The Economic and Financial Crimes Commission (EFCC) on Wednesday, May 23, 2019, presented its first witness, Hamza Adamu Buwai, as the Commission opened its case in the ongoing trial against the former Secretary to the Government of the Federation, SGF, Babachir Lawal,i and three others, before Justice Jude Okeke of a Federal Capital Territory, FCT, High Court, Maitama Abuja.
Lawal along with his younger brother, Hamidu David Lawal; Suleiman Abubakar; Apeh John Monday and two companies: Rholavision Engineering Ltd., and Josmon Technologies Ltd, were re-arraigned on an amended 10-count charge bordering on fraud, diversion of funds and criminal conspiracy to the tune of over N500 Million (Five Hundred Million Naira) only.
At the resumed hearing, the witness, a civil servant with the Federal Ministry of Industry, Trade and Investment, Buwai, who was the Head of Finance, Presidential Initiative For North East, PINE, attached to the Office of the Secretary to the Government of the Federation, OSGF, told the court that he was responsible for all payments made by PINE to contractors, consultants and staff payments.
According to him, Rholavision Engineering Ltd was the consultant for the removal of invasive plant species irrigation programme and construction of water gates along the River Kamadugu Yobe River, which is about 250km but awarded the contract to Josmon Technologies for the alleged clearance of the invasive plant species and the irrigation programme.
The witness further narrated to the court how he knew the companies adding that after the approval of the procurement process to the companies, that the Consultant, Rholavision took the contractors, Josmon Technologies Ltd; to the site of the project, were they commenced work.
Buwai stated that when the project was almost completed, Rholavision issued Coalition Certificate to the government demanding for payment for the 95% of the job done, which was submitted to him, as the Accountant for payment.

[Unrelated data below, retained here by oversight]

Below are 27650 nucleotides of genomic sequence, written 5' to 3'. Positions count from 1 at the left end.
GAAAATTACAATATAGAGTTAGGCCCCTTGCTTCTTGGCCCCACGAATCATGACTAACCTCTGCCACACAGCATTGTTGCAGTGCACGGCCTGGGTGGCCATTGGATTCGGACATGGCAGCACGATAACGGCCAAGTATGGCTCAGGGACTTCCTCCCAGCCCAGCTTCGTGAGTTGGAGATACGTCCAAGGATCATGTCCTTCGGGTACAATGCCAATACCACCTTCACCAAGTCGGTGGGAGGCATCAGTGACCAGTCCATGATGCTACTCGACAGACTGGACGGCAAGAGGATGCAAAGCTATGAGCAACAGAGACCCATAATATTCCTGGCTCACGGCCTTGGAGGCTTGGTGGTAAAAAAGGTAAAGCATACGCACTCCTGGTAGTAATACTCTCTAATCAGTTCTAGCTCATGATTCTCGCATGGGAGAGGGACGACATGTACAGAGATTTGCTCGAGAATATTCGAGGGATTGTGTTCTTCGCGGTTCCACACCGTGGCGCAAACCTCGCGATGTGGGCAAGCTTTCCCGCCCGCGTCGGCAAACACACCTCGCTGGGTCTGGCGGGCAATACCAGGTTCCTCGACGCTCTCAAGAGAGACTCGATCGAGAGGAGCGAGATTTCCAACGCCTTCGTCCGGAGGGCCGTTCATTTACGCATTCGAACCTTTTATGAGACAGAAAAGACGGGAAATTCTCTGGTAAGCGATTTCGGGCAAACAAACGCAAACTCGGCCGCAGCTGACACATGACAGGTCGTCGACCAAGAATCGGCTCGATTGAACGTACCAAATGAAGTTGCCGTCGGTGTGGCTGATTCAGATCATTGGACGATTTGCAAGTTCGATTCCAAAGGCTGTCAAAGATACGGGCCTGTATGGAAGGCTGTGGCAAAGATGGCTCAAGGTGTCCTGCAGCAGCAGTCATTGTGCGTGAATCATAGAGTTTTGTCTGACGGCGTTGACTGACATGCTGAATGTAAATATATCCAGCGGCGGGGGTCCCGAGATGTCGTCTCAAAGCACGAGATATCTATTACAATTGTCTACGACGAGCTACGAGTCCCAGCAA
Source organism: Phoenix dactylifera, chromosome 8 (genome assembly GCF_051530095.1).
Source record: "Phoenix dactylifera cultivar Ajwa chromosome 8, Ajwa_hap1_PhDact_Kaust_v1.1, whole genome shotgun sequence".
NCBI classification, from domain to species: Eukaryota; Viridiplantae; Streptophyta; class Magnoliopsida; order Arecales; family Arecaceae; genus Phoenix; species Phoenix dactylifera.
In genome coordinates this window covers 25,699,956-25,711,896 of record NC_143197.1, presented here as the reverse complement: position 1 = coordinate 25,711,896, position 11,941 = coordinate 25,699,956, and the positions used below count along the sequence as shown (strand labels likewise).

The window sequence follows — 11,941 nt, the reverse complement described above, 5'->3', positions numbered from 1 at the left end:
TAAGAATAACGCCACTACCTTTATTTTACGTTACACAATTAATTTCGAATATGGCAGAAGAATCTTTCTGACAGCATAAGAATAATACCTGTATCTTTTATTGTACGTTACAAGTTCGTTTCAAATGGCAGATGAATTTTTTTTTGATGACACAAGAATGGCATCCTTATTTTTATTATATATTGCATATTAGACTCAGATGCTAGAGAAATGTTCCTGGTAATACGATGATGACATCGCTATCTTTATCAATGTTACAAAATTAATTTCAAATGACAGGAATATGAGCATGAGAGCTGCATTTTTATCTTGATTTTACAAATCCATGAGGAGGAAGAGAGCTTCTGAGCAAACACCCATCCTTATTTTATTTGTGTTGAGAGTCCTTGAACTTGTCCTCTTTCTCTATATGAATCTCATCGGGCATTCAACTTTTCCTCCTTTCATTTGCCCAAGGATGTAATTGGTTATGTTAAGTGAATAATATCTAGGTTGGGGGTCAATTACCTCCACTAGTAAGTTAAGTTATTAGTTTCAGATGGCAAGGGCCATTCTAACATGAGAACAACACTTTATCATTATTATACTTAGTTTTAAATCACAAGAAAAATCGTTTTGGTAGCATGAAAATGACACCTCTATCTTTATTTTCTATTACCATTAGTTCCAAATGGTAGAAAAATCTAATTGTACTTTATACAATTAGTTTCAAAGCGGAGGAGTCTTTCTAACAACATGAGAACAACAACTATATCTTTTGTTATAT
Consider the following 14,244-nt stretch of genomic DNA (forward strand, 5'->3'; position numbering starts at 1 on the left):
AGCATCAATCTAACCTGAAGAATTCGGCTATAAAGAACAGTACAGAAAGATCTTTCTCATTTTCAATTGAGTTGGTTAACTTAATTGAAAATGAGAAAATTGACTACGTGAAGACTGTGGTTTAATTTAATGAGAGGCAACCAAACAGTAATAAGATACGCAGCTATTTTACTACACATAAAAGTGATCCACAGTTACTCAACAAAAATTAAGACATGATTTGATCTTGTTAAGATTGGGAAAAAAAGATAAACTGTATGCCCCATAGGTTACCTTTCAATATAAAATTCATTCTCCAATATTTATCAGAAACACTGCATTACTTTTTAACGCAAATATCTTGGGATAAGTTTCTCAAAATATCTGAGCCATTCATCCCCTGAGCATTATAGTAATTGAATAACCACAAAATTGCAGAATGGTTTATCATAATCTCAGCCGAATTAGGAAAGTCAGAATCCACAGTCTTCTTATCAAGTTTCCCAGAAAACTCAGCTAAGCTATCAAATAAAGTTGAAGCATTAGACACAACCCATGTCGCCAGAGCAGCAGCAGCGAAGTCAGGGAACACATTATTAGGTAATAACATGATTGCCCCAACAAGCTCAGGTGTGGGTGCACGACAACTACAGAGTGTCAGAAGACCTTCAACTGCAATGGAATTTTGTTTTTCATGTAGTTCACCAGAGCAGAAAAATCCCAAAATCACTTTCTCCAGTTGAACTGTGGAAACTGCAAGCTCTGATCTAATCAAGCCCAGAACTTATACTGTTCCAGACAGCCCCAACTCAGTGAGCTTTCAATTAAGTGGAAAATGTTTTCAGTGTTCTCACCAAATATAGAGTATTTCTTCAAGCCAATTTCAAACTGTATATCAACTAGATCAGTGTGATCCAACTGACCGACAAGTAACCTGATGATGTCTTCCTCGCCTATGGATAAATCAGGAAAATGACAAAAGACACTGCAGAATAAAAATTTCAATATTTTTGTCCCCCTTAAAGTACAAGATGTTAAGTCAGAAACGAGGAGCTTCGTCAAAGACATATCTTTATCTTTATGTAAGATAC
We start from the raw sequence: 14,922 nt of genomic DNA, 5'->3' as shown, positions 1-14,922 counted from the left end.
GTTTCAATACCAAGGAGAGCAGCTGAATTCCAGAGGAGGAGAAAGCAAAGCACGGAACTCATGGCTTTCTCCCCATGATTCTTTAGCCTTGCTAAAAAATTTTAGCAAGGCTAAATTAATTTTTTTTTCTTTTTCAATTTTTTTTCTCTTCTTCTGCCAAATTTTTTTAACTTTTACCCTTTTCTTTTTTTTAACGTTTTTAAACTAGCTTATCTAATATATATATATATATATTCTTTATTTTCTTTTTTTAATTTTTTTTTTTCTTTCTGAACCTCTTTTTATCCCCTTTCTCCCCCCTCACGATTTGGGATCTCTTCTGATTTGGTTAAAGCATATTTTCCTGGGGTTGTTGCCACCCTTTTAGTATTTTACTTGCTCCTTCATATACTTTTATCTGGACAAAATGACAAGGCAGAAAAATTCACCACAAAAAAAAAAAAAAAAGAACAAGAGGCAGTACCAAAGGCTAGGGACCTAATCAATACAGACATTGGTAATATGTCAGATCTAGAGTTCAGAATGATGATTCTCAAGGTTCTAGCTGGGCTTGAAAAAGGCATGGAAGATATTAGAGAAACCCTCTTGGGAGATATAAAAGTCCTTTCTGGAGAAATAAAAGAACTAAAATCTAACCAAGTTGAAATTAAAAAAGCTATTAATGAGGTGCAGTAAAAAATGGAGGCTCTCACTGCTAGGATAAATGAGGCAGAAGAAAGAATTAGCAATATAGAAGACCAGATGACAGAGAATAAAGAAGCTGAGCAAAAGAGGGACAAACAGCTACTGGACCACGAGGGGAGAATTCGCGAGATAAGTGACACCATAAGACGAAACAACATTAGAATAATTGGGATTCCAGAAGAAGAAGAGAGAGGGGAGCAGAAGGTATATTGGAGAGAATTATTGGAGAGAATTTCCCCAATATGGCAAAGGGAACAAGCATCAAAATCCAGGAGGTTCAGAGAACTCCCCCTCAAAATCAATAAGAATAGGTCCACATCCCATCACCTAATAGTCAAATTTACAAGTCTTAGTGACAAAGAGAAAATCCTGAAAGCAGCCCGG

He explained that the documents in the official file for payment, includes Certificate of Corporation, Tax Clearance of the Companies, Registration of the companies with Bureau for Public Procurement, BPP, PENCOM Certificate, Industrial Training Fund Registration and letter for the award of contract.
According to him, after verifying the documents, he requested that payment be made to company after the approval by the Permanent Secretary, Special Services, in the office of the National Security Adviser, NSA, which is under the office of the Secretary to the Government of the Federation.
The witness further told the court that the contract was valued at about N272, 500,000 (Two Hundred and Seventy Two Million, Five Hundred Thousand Naira), only adding that it was based on the 95 per cent conclusion agreement that the companies were paid the sum of N258, 000,000 (Two Hundred and Fifty Eight Million Naira) but based on the paucity of funds at the that time, they were paid N225, 000,000 (Two Hundred and Twenty Five Million Naira) only.
Explaining further, Buwai told the court the different processes that the payment vouchers go through before payment are made adding that the payment went to the bank account of Josmon Technolgies Ltd., stressing that payment of the consultants was based on the performance of the contactors.
He said after the evaluation of the performance of the contractors, the consultant, Rholavision Engineering Ltd, was paid 50 percent of their fees, which was around N3.5 million (Three Million, Five Hundred Thousand Naira), only for consultancy fee which he claimed was at 2.5 percent of the total money and that the payment voucher was raised for the payment, which also went through the due process of the government.
However, the Prosecution counsel, Offem Uket, prayed the court to tender the payment vouchers raised in the name of Rholavisio Engineering Ltd and Josmon Technologies Ltd with the attached documents.
But counsel to the fifth defendant, Joseph Uzor, opposed the admissibility of the document, alleging that some of the documents were not the original copies, adding that they are public documents and required to fulfil section 104 of the Evidence Act.
The prosecution counsel, however, told the court that the documents are original adding that the documents being referred to; are attached to the payment vouchers, which is also the original, explaining that the said section 104, does not apply to this, as it is a single document in its whole form.
Justice Okeke after listening to the arguments said he is minded to give a considered ruling as similar objections may arise and adjourned the case for a considered ruling to June 17 and 18, 2019, for ruling and continuation of trial.